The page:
January is zipping by. And also dragging. I feel like I'm in a surreal world broken up by time spent resting my knee, healing.
It is zipping because I am not doing all the normal stuff. And that's also why it's dragging.
(It doesn't make sense.)
My mom called me after my last blog post about Mark. She said she knew whether I had won or lost. "You lost," she said. "Don't be blackmailed by Mark."
I guess in a contest between her daughter and her shyster grandson, the daughter wins. Or maybe she just doesn't want her grandson to continue to be a shyster.
(I still don't want him to play football.)
I've been thinking about an email exchange between Adam and Braeden. They were writing about me and commenting on how my self confidence doesn't match my capabilities. (Which was nice of them to say.) I told Olivia about it and wondered aloud why all my siblings have so much more self confidence than I do. They're hands down the most confident people I know.
Olivia scoffed. "You're confident!" she said. "Of course you are!"
Which is exactly what my mom would say. They can't fathom not being confident. It's like if I tried to convince them there's no gravity.
It is very comforting to have a group of people believe in you so thoroughly that the only thing they doubt is your self doubt.
I went to book club Thursday night. I feel wary there. I don't fit. I'm one of the oldest ones and they all know each other--a lot of them went to high school together. I want to fit because I know book clubs can be a magical place. So I'm persevering. Someday I'll fit?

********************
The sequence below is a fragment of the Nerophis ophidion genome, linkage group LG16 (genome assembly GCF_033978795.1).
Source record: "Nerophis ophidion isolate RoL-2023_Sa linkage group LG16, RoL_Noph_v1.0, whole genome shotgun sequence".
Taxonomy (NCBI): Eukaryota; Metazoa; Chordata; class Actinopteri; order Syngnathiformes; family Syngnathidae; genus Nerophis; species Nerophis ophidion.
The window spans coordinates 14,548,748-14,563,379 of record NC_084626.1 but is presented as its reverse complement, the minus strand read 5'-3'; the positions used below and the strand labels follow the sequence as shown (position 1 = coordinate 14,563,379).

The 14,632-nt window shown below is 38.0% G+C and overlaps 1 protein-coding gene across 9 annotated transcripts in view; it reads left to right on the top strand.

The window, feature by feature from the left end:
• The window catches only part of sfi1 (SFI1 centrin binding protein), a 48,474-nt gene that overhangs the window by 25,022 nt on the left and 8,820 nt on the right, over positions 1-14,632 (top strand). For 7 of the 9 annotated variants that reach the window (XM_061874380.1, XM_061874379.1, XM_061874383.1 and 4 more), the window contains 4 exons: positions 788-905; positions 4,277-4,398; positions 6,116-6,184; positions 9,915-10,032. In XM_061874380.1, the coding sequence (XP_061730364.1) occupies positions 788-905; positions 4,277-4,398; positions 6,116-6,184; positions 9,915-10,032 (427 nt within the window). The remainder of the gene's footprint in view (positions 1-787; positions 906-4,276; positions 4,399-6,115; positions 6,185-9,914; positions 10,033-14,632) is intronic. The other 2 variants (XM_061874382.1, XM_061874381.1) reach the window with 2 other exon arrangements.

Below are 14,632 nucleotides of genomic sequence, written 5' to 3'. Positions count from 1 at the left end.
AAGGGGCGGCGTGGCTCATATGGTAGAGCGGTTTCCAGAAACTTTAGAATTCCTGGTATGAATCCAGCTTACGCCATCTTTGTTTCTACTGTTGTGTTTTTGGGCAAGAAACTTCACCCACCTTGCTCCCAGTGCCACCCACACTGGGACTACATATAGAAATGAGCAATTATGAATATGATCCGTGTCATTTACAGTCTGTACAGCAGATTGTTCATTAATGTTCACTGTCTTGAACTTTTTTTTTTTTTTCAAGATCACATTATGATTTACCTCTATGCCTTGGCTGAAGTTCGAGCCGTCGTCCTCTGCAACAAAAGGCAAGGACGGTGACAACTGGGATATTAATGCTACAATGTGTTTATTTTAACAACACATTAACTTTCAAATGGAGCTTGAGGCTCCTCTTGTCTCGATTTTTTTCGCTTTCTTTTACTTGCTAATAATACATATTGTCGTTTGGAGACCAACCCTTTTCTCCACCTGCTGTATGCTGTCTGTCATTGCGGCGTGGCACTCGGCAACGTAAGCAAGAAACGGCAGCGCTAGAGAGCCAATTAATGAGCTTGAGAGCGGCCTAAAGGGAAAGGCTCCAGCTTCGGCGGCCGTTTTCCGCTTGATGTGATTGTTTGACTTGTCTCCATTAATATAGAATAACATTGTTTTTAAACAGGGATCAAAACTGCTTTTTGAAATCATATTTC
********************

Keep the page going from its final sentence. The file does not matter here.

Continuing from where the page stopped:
We read Where'd You Go Bernadette. It was my second time reading it. I read it several years ago but since I never remember what I read, I read it again. Adam was out of town that night so I went to bed with the words from book club rolling around in my head. Some of the conversation had been about our identities, which someone said tend to get swallowed up in motherhood. Most of them are in the intense physical stage of motherhood where you can't use the bathroom uninterrupted and going to the grocery store alone is an unheard of luxury.
Your identity maybe does get a little swallowed up but then you get on the other side of it and you are left scratching your head and wondering what just happened? And how can I get those people to be little again?
And you're also really glad that it's easier in so many ways now, but forever startled by how hard it is in other ways.
I went from a busy mother of toddlers and babies to a busy homeschooling mother and now I still find plenty to do in the day, but it's just so different.
I started feeling like maybe I needed to do more with my life (probably because I haven't been working at full capacity and it's frustrating). Maybe I need a job or something to point to and say, "That is what I do."
Then I thought some more (remember Adam was not here to save me from myself) and realized that instead of more stuff to do, maybe I need to better remember my purpose.
Right now, part of my purpose is to serve. I serve my family, in little ways they don't recognize if I'm doing my job right. They mostly don't notice the clean laundry or vacuumed floors or stocked cupboards and I'm OK with that. I like meeting their needs. I serve Braeden with letters and emails and prayers. I serve the Young Women at church. They take up a lot of my brain power and time.
This is serving season (and knee healing season). I'm grateful for the time I'm given every day. I'm grateful for the luxury of being home when my family crosses the threshold. I'm grateful to be the one who gives Mark a ride (and no longer has to give Emma a ride).
I'm grateful to be me.
The other day on the phone, I said to Janet, "It's hard to be a person."
That's true. But it's also great to be a person.